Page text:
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Memento This work has been published in the Teen Ink monthly print magazine.

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   While America as a whole has by no means perfected therecycling process, there is one industry that comes startlingly close. I speak,of course, of the American movie industry, where originality has been forsaken inthe wake of neon multiplex glows and summer blockbusters. Somewhere between tiredold concepts and remakes of classics, there had to be left, I thought, at leastone shred of ingenuity. So I turned my back on the bright lights of the cineplexand headed for an indie theater to see a movie I'd been anticipating for a longtime.

The title is simply "Memento," but the set-up is anythingbut simple. Leonard Shelby (Guy Pearce of "L.A. Confidential") is aninsurance claims investigator who has lost his ability to make new memories sincewitnessing his wife's rape and murder. Although he cannot recall anything forlonger than a few minutes, he seeks to avenge his wife by killing her murderer,so he leaves himself a plethora of notes to help himself have a clue as to whatis going on.

Oh, yeah, and the story is told backward. The beginning is,chronologically speaking, the end and the end is the beginning, or if not TheBeginning, at least an earlier point in time.

The concept takes a bit ofgetting used to, but is understandable. The idea is that at the start of themovie we know as much as Leonard - that is, what we have just seen in the pastfew minutes. The movie plays out from there in short sequences where we learn acause for what we have just seen occur. The result is both an atmosphere ofsuspense and a startling study of cause and effect. Through the movie ourperception of secondary characters develops from our first (or is that last?)impression, but Leonard always sees them as if for the first time.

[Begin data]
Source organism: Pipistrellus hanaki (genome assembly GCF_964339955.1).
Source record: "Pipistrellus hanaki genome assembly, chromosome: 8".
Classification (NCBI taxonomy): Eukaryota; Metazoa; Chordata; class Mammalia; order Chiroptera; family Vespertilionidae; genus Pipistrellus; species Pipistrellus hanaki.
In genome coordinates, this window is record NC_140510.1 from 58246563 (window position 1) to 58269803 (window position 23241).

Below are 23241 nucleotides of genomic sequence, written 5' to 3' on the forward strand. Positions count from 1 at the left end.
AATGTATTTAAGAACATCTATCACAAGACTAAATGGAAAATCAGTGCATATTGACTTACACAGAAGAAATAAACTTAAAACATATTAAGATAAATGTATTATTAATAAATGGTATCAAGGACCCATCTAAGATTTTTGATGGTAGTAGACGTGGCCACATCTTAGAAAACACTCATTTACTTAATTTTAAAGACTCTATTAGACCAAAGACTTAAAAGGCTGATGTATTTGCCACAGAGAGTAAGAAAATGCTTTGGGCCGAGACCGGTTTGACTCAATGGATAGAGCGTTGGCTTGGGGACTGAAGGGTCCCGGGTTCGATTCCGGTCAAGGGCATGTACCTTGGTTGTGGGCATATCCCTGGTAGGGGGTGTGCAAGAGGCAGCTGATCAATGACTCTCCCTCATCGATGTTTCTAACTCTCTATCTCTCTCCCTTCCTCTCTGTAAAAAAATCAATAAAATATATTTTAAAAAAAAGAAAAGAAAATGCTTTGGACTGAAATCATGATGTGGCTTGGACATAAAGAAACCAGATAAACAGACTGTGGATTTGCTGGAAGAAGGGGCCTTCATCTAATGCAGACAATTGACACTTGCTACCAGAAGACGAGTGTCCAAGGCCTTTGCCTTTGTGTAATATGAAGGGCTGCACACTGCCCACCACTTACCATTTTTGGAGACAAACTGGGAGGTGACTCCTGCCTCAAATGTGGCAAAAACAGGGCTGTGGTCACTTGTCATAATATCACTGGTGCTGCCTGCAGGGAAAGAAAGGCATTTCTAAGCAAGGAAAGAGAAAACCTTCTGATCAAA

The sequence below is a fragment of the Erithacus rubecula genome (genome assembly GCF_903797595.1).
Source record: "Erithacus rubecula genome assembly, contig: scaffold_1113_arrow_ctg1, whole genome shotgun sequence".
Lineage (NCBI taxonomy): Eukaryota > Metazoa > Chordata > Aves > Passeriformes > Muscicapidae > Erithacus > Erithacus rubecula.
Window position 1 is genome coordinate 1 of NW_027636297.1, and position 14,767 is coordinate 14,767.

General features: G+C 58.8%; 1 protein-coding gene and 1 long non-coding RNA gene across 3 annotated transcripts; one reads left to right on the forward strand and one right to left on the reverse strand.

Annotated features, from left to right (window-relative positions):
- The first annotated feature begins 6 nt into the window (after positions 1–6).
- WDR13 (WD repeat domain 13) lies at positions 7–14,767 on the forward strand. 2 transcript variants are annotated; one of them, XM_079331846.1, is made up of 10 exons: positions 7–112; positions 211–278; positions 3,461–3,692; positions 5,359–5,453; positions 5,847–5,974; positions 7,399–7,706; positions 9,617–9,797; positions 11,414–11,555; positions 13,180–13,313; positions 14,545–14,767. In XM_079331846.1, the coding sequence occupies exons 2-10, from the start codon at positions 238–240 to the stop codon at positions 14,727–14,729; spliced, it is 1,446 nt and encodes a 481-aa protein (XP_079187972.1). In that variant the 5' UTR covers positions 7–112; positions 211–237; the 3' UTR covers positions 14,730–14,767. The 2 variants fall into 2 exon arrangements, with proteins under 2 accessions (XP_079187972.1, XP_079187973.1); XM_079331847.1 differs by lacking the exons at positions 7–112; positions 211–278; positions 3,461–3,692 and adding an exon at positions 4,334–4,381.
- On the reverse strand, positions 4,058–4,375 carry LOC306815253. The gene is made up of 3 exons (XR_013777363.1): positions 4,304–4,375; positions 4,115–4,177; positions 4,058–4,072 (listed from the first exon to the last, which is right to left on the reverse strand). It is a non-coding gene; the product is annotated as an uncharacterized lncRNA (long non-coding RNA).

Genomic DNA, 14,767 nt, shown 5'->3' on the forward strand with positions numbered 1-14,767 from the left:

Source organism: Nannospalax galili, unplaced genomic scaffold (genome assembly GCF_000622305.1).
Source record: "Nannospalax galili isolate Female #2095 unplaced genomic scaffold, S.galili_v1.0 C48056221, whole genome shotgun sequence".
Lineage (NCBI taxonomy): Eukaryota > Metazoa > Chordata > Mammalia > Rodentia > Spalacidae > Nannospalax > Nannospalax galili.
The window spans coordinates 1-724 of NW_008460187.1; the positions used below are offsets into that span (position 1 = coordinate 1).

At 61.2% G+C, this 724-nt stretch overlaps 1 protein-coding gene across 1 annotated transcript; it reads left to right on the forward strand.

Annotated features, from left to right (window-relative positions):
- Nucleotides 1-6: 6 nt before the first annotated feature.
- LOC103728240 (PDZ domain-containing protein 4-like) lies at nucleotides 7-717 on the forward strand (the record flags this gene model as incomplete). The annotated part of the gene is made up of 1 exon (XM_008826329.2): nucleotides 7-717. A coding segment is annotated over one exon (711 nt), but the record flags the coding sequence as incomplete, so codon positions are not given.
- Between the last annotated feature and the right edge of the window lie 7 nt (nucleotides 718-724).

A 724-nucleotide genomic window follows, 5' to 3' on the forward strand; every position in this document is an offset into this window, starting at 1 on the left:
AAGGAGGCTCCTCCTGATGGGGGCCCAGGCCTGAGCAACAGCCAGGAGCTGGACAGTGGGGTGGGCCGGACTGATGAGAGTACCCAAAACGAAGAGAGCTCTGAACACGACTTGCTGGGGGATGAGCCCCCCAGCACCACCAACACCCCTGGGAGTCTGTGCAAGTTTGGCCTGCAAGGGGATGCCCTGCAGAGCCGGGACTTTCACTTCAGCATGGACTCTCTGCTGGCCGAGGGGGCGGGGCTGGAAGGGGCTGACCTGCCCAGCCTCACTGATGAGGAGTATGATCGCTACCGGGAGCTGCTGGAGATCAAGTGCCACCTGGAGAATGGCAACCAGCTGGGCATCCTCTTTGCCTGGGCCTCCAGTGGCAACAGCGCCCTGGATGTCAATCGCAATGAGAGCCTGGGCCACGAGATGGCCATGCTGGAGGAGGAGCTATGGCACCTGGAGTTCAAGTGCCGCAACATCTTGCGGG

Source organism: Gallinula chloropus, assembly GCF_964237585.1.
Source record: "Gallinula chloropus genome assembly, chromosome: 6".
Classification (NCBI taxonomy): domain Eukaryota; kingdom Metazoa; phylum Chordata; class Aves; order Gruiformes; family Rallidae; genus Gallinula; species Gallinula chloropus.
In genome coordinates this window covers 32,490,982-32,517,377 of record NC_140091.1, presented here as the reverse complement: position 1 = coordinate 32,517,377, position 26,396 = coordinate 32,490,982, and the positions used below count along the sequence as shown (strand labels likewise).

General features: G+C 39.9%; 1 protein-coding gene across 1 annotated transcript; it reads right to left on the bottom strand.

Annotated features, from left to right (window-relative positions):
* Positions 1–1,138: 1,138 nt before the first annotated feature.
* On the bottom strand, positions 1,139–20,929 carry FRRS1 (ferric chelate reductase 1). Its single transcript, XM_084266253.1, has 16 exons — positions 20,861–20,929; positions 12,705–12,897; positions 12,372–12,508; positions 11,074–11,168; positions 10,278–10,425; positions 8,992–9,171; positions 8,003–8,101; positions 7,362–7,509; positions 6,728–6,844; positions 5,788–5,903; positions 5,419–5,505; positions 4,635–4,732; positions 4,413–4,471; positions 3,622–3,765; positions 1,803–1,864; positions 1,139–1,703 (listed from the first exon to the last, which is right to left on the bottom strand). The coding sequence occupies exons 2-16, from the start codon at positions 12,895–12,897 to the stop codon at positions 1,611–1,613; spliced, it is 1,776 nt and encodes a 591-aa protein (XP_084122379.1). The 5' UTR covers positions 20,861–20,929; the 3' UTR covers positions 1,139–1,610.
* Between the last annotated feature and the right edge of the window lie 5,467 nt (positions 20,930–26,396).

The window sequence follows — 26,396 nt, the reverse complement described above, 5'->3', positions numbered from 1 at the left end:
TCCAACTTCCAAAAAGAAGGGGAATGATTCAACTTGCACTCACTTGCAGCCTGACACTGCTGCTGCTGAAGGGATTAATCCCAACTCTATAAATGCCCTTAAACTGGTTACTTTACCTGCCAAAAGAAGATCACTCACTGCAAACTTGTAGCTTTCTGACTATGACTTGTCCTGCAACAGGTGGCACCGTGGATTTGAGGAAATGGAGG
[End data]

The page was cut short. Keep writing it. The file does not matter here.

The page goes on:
In hissearch for the killer, Leonard encounters a man named Teddy (Joe Pantoliano of"The Matrix"), who claims to be his friend. This claim is clearlydubious, which is the main problem with not being able to remember anything - whodo you trust?

From seedy motel owners renting you extra rooms, to drugdealers out to kill you, it can get quite confusing when you don't remember howyou got there. Leonard's internal dialogue offers a humorous commentary: findinghimself holding a near-empty bottle of liquor, he muses, "I don't feel drunk..."

Among the other characters permeating his life is Natalie(Carrie-Anne Moss of "The Matrix"), a waitress from a local bar whoalso claims to be helping Leonard, though her motives, too, are questionable.

Altogether intriguing, and far less confusing than it sounds,"Memento" is a bizarre "what if" scenario running full speedin reverse. The clever presentation, as well as the originality of the story,create a movie which delves into the human psyche and questions the very basis ofhuman identity - our memory. While certainly the subject matter and contortedformat are not for everyone, those with a willing and limber mind will find thisfilm immediately engaging, and never failing to keep them guessing what happenedlast.




This work has been published in the Teen Ink monthly print magazine. This piece has been published in Teen Ink’s monthly print magazine.





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